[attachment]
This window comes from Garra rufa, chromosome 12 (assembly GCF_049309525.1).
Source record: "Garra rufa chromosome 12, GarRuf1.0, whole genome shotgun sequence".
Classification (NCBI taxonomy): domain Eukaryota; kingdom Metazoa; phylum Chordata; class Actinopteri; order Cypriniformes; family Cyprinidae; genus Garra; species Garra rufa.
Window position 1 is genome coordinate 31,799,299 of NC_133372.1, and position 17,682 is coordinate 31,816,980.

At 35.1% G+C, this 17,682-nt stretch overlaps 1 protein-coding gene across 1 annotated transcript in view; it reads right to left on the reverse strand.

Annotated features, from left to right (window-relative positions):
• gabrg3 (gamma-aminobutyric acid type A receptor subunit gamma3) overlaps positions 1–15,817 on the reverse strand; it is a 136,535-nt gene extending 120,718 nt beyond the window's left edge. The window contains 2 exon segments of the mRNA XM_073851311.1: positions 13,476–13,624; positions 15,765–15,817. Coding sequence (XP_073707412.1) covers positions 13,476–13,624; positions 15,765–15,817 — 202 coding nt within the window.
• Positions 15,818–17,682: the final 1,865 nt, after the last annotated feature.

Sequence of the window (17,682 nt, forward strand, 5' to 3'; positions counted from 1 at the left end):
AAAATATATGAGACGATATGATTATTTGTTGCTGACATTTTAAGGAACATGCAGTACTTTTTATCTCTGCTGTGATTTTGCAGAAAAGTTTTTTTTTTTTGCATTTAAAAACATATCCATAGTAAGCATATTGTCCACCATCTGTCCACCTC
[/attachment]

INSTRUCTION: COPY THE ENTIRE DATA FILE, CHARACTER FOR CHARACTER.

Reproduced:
This window comes from Garra rufa, chromosome 12 (assembly GCF_049309525.1).
Source record: "Garra rufa chromosome 12, GarRuf1.0, whole genome shotgun sequence".
Classification (NCBI taxonomy): domain Eukaryota; kingdom Metazoa; phylum Chordata; class Actinopteri; order Cypriniformes; family Cyprinidae; genus Garra; species Garra rufa.
Window position 1 is genome coordinate 31,799,299 of NC_133372.1, and position 17,682 is coordinate 31,816,980.

At 35.1% G+C, this 17,682-nt stretch overlaps 1 protein-coding gene across 1 annotated transcript in view; it reads right to left on the reverse strand.

Annotated features, from left to right (window-relative positions):
• gabrg3 (gamma-aminobutyric acid type A receptor subunit gamma3) overlaps positions 1–15,817 on the reverse strand; it is a 136,535-nt gene extending 120,718 nt beyond the window's left edge. The window contains 2 exon segments of the mRNA XM_073851311.1: positions 13,476–13,624; positions 15,765–15,817. Coding sequence (XP_073707412.1) covers positions 13,476–13,624; positions 15,765–15,817 — 202 coding nt within the window.
• Positions 15,818–17,682: the final 1,865 nt, after the last annotated feature.

Sequence of the window (17,682 nt, forward strand, 5' to 3'; positions counted from 1 at the left end):
AAAATATATGAGACGATATGATTATTTGTTGCTGACATTTTAAGGAACATGCAGTACTTTTTATCTCTGCTGTGATTTTGCAGAAAAGTTTTTTTTTTTTGCATTTAAAAACATATCCATAGTAAGCATATTGTCCACCATCTGTCCACCTC